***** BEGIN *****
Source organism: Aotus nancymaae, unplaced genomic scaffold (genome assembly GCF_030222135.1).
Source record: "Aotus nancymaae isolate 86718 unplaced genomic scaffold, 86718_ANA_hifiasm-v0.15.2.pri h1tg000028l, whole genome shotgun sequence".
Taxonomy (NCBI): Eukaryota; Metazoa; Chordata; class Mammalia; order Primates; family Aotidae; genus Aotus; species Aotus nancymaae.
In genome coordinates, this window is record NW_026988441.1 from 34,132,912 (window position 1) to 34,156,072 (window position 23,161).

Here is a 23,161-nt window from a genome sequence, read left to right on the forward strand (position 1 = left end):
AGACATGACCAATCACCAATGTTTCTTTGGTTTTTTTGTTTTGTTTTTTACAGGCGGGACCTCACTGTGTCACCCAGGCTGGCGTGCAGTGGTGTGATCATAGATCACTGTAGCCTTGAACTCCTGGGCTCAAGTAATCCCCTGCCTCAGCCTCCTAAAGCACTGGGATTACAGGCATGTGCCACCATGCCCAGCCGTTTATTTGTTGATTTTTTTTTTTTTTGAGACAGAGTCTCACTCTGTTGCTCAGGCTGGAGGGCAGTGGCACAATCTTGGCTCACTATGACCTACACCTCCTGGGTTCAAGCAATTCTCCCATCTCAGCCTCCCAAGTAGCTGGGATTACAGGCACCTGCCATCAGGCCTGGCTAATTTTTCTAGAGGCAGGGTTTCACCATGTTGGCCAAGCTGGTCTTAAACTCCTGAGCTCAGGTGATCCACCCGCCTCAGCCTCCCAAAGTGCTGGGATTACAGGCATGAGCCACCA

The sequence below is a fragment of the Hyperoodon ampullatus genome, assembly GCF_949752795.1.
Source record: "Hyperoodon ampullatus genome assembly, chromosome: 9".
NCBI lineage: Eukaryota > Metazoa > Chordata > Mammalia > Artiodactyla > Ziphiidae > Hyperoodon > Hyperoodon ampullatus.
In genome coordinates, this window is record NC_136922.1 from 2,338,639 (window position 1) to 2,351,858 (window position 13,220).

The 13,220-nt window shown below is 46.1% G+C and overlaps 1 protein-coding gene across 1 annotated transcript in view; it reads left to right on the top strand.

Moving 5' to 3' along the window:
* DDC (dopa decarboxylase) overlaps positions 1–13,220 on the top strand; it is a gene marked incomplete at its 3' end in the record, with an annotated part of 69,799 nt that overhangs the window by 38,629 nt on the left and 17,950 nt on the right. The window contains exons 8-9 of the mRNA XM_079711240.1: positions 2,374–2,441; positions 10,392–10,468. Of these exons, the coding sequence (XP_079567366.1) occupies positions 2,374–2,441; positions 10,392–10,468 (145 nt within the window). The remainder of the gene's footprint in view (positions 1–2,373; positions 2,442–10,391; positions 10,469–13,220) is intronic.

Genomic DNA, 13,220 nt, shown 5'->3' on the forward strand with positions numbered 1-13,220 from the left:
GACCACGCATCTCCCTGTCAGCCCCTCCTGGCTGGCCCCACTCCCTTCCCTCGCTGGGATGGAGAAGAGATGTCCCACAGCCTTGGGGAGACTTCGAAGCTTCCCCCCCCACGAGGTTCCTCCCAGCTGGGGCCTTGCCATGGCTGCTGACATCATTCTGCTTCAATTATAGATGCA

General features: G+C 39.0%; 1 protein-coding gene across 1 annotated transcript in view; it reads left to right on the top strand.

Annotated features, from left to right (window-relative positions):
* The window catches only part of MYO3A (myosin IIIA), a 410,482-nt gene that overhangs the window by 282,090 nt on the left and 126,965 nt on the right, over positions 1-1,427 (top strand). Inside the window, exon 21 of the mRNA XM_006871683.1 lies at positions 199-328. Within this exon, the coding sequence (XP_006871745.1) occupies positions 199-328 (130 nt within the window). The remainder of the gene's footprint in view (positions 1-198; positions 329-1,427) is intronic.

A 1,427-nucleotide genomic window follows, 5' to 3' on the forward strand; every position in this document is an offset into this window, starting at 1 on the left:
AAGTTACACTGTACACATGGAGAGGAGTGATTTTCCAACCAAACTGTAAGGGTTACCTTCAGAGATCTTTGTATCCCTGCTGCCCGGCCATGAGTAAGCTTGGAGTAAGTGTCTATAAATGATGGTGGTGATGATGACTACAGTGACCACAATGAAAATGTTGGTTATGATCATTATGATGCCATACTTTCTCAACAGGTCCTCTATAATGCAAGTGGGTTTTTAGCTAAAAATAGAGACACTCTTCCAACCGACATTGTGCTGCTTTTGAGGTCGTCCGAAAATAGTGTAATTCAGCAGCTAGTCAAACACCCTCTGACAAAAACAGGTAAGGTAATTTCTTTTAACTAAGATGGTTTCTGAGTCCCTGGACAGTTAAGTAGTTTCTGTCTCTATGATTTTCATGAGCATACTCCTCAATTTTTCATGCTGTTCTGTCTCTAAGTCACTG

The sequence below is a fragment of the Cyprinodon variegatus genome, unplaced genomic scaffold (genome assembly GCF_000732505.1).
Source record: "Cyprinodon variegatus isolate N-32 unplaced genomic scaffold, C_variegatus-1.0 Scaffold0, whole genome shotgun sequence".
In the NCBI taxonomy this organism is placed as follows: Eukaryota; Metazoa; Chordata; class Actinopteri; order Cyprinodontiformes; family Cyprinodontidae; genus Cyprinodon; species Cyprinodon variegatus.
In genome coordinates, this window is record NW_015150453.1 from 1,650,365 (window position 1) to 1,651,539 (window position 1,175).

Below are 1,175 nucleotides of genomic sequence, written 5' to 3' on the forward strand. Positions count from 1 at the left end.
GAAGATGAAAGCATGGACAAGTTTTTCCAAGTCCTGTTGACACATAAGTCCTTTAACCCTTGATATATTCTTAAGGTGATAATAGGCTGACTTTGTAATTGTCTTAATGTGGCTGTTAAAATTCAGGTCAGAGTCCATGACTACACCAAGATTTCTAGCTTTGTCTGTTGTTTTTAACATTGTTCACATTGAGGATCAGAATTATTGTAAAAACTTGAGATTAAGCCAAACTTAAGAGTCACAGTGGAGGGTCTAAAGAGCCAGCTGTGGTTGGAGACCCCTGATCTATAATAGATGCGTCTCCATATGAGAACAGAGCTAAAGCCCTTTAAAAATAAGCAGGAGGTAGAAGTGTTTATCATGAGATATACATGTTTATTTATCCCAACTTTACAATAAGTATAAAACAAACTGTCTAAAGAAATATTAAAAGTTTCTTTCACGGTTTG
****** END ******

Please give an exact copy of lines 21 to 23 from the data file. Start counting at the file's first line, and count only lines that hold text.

The sequence below is a fragment of the Cyprinodon variegatus genome, unplaced genomic scaffold (genome assembly GCF_000732505.1).
Source record: "Cyprinodon variegatus isolate N-32 unplaced genomic scaffold, C_variegatus-1.0 Scaffold0, whole genome shotgun sequence".
In the NCBI taxonomy this organism is placed as follows: Eukaryota; Metazoa; Chordata; class Actinopteri; order Cyprinodontiformes; family Cyprinodontidae; genus Cyprinodon; species Cyprinodon variegatus.